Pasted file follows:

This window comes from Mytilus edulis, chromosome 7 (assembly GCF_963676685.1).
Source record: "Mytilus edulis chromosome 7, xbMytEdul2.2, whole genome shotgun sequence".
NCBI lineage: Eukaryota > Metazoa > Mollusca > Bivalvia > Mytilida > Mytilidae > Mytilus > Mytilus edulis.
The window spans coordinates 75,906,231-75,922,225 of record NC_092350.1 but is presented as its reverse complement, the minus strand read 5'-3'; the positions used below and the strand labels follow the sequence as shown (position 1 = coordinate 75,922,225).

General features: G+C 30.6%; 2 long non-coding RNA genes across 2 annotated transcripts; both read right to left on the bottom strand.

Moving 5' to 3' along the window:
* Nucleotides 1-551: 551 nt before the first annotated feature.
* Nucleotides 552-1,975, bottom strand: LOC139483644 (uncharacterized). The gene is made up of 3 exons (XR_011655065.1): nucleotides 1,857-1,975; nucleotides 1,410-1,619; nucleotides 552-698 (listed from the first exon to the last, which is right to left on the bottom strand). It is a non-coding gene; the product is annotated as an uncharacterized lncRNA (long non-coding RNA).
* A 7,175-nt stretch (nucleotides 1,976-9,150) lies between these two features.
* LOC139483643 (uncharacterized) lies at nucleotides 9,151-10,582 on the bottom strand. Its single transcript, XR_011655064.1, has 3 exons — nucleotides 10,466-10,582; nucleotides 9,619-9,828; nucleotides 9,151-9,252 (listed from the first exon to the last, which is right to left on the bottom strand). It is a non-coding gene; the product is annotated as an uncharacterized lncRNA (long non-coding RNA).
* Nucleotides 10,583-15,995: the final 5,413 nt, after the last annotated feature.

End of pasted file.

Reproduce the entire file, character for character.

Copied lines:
This window comes from Mytilus edulis, chromosome 7 (assembly GCF_963676685.1).
Source record: "Mytilus edulis chromosome 7, xbMytEdul2.2, whole genome shotgun sequence".
NCBI lineage: Eukaryota > Metazoa > Mollusca > Bivalvia > Mytilida > Mytilidae > Mytilus > Mytilus edulis.
The window spans coordinates 75,906,231-75,922,225 of record NC_092350.1 but is presented as its reverse complement, the minus strand read 5'-3'; the positions used below and the strand labels follow the sequence as shown (position 1 = coordinate 75,922,225).

General features: G+C 30.6%; 2 long non-coding RNA genes across 2 annotated transcripts; both read right to left on the bottom strand.

Moving 5' to 3' along the window:
* Nucleotides 1-551: 551 nt before the first annotated feature.
* Nucleotides 552-1,975, bottom strand: LOC139483644 (uncharacterized). The gene is made up of 3 exons (XR_011655065.1): nucleotides 1,857-1,975; nucleotides 1,410-1,619; nucleotides 552-698 (listed from the first exon to the last, which is right to left on the bottom strand). It is a non-coding gene; the product is annotated as an uncharacterized lncRNA (long non-coding RNA).
* A 7,175-nt stretch (nucleotides 1,976-9,150) lies between these two features.
* LOC139483643 (uncharacterized) lies at nucleotides 9,151-10,582 on the bottom strand. Its single transcript, XR_011655064.1, has 3 exons — nucleotides 10,466-10,582; nucleotides 9,619-9,828; nucleotides 9,151-9,252 (listed from the first exon to the last, which is right to left on the bottom strand). It is a non-coding gene; the product is annotated as an uncharacterized lncRNA (long non-coding RNA).
* Nucleotides 10,583-15,995: the final 5,413 nt, after the last annotated feature.